Med Journal December 2021 - Page 8

Derm Dilemma by Dylan dominguez , - md candidate , uams class of 2025

A 45-year-old man presents to his primary care physician with a widespread rash across the back , present and slowly spreading for several months . No other areas of the body are involved , and the patient reports associated modest itching and flaking . Examination demonstrates a papulosquamous eruption characterized by erythematous , scaly plaques with crisply demarcated borders and central clearing . Small papulopustules are noted on some of the raised borders .
What is the most likely diagnosis and appropriate intervention / treatment ?
A . A potassium hydroxide mount should be prepared from skin scrapings , and if indicative of tinea corporis , a topical azole antifungal prescribed . B . The rash represents nummular eczema , and a mid-potency topical corticosteroid cream such as triamcinolone acetonide is recommended . C . The patient has psoriasis , which can be effectively managed with a topical vitamin D analog , such as calcipotriene ointment . D . The patient has seborrheic dermatitis , and a mixture of topical hydrocortisone 2.5 % and ketoconazole 2 % cream would be expected to result in improvement . E . The eruption represents impetigo , likely due to resident staphylococci , and should be treated with topical mupirocin ointment .
Answer : A . The patient has tinea corporis , colloquially known as “ ringworm .” The name is a misnomer , as tinea corporis represents a dermatophyte fungal infection . The organism can be transmitted from direct contact with infected individuals or animals or contaminated fomites .
Dermatophytes require keratin from skin , hair , or nails for sustenance and are comprised of filamentous fungi belonging to the genera Trichophyton , Epidermophyton , and Microsporum . Tinea corporis ( infections involving parts of the body other than scalp , face , groin , or feet ) can be associated with any of these organisms but is most often caused by T . rubrum ( approximately 80-90 % of cases ) and occasionally M . canis , when transferred by a cat or dog . Considering that tinea infections are contracted via contact , it is most often transmitted through physical contact with an infected individual , sharing clothing or towels , or participating in a sport with persistent skin-to-skin contact . Highly humid and warm environments strongly encourage infection .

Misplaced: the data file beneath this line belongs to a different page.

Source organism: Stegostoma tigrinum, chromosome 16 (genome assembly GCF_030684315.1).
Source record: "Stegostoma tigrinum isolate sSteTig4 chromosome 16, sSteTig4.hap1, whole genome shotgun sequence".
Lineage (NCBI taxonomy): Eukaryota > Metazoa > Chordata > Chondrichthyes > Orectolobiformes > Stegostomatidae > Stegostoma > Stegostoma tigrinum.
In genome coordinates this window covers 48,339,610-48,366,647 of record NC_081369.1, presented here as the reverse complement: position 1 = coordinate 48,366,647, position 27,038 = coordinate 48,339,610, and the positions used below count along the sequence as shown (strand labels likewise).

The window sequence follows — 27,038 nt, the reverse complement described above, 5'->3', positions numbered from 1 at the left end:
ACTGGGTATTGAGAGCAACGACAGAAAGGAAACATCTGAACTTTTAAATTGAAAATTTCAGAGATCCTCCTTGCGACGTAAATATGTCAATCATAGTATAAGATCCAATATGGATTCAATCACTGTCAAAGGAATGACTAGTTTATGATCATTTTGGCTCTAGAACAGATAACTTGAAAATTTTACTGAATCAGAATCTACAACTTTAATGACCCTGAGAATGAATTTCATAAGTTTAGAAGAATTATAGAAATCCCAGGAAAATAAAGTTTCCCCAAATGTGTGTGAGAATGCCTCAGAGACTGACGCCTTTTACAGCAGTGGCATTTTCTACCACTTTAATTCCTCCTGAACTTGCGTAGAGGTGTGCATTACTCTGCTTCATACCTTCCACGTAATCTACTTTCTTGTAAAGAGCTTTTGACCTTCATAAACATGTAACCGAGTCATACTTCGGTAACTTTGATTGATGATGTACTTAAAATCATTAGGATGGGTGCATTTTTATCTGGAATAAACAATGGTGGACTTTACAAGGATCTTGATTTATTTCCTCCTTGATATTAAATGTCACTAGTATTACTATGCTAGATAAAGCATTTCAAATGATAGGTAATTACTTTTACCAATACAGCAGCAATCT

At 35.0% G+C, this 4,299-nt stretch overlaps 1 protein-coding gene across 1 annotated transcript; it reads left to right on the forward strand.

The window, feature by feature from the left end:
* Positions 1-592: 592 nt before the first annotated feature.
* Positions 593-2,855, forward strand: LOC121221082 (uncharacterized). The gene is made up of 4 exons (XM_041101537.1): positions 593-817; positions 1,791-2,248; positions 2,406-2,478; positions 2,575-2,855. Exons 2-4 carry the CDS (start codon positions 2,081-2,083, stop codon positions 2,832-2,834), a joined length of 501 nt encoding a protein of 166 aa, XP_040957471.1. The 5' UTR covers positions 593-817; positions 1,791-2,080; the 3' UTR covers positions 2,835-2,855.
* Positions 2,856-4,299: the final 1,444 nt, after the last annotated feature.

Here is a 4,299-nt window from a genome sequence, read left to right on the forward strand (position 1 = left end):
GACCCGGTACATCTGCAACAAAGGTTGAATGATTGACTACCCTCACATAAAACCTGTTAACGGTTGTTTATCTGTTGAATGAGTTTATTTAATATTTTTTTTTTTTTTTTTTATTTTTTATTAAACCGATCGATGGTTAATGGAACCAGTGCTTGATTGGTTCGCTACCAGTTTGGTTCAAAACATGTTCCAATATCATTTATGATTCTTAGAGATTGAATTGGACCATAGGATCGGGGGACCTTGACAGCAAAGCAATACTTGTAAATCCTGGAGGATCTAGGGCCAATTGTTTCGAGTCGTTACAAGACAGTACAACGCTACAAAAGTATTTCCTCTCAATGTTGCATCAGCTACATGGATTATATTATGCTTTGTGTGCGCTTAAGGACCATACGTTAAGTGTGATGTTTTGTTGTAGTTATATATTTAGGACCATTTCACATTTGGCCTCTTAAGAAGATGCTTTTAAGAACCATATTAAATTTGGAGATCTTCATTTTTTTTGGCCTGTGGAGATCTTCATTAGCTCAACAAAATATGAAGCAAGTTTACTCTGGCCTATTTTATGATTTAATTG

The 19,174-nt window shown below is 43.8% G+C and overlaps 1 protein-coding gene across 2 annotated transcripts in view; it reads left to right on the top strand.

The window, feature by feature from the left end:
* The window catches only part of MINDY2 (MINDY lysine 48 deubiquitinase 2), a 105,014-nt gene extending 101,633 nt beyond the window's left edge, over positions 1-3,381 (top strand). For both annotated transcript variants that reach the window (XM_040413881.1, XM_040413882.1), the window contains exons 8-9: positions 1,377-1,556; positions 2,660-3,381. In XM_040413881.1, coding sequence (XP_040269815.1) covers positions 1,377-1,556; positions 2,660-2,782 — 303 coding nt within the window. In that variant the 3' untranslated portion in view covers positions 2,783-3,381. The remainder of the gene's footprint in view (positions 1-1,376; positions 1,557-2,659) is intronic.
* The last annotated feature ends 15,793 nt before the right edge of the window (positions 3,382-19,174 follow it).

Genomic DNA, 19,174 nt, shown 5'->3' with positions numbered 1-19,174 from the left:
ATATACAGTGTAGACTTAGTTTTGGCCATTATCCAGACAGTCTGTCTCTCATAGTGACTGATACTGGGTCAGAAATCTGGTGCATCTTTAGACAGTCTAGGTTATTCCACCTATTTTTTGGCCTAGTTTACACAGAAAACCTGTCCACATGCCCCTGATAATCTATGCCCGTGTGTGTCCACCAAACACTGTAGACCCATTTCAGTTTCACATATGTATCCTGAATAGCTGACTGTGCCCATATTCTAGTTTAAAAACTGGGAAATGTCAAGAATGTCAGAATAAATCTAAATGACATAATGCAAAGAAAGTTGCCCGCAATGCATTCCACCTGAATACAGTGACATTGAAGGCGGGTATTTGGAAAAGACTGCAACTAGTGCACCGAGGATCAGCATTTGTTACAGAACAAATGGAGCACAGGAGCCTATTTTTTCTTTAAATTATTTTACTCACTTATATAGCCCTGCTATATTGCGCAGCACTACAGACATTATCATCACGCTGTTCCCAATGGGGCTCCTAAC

Tinea corporis is most commonly seen in children , with nearly 50 % of cases in the U . S . diagnosed in children < 10 years old , though infection in adults is not uncommon . Genetic predisposition may play a role in contracting the infection and persons who are immunocompromised are also at higher risk of developing the disease . The differential diagnosis of tinea corporis includes other annular cutaneous dermatoses , which typically present on the trunk and proximal extremities including erythema annulare centrifigum , subacute cutaneous lupus erythematosus , and granuloma annulare . Other papulosquamous disorders such as psoriasis , nummular dermatitis , and large-plaque parapsoriasis may at times mimic tinea corporis . Tinea corporis classically presents as an annular lesion ( s ) with a well-defined , raised , scaly border and central clearing . Lesions are often solitary but can be multiple and / or overlapping . Definitive diagnosis is rapidly provided by the observation of segmented , often branching hyphae in skin scrapings utilizing a potassium hydroxide ( KOH ) preparation . A fungal culture can also be performed , though results will be delayed .
Most instances of tinea corporis can be managed with topical therapy ( allylamines or azoles ). Extensive infection warrants consideration of an oral agent such as terbinafine , itraconazole , fluconazole , or griseofulvin .
128 • The Journal of the Arkansas Medical Society www . ArkMed . org